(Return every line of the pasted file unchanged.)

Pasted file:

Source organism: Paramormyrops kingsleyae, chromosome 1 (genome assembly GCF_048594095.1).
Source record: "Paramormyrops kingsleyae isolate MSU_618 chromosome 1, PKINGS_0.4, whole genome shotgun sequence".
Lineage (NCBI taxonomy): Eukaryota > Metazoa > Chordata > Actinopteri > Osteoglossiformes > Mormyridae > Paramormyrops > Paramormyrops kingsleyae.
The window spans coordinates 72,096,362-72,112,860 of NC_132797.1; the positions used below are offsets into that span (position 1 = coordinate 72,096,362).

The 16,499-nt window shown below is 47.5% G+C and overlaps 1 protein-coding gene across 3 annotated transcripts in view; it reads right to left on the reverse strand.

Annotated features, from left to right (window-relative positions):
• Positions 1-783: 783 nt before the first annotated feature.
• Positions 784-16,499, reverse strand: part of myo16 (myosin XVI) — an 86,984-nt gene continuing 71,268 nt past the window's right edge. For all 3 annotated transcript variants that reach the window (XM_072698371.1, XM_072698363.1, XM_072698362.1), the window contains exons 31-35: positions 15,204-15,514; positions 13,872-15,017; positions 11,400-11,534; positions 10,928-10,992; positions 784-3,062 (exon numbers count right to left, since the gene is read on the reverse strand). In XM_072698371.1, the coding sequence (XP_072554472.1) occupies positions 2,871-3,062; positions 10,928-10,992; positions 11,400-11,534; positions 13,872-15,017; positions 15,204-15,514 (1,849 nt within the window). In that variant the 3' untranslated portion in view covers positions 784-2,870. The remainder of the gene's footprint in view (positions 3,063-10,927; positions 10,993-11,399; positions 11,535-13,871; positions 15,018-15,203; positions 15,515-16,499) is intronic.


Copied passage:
Source organism: Paramormyrops kingsleyae, chromosome 1 (genome assembly GCF_048594095.1).
Source record: "Paramormyrops kingsleyae isolate MSU_618 chromosome 1, PKINGS_0.4, whole genome shotgun sequence".
Lineage (NCBI taxonomy): Eukaryota > Metazoa > Chordata > Actinopteri > Osteoglossiformes > Mormyridae > Paramormyrops > Paramormyrops kingsleyae.
The window spans coordinates 72,096,362-72,112,860 of NC_132797.1; the positions used below are offsets into that span (position 1 = coordinate 72,096,362).

The 16,499-nt window shown below is 47.5% G+C and overlaps 1 protein-coding gene across 3 annotated transcripts in view; it reads right to left on the reverse strand.

Annotated features, from left to right (window-relative positions):
• Positions 1-783: 783 nt before the first annotated feature.
• Positions 784-16,499, reverse strand: part of myo16 (myosin XVI) — an 86,984-nt gene continuing 71,268 nt past the window's right edge. For all 3 annotated transcript variants that reach the window (XM_072698371.1, XM_072698363.1, XM_072698362.1), the window contains exons 31-35: positions 15,204-15,514; positions 13,872-15,017; positions 11,400-11,534; positions 10,928-10,992; positions 784-3,062 (exon numbers count right to left, since the gene is read on the reverse strand). In XM_072698371.1, the coding sequence (XP_072554472.1) occupies positions 2,871-3,062; positions 10,928-10,992; positions 11,400-11,534; positions 13,872-15,017; positions 15,204-15,514 (1,849 nt within the window). In that variant the 3' untranslated portion in view covers positions 784-2,870. The remainder of the gene's footprint in view (positions 3,063-10,927; positions 10,993-11,399; positions 11,535-13,871; positions 15,018-15,203; positions 15,515-16,499) is intronic.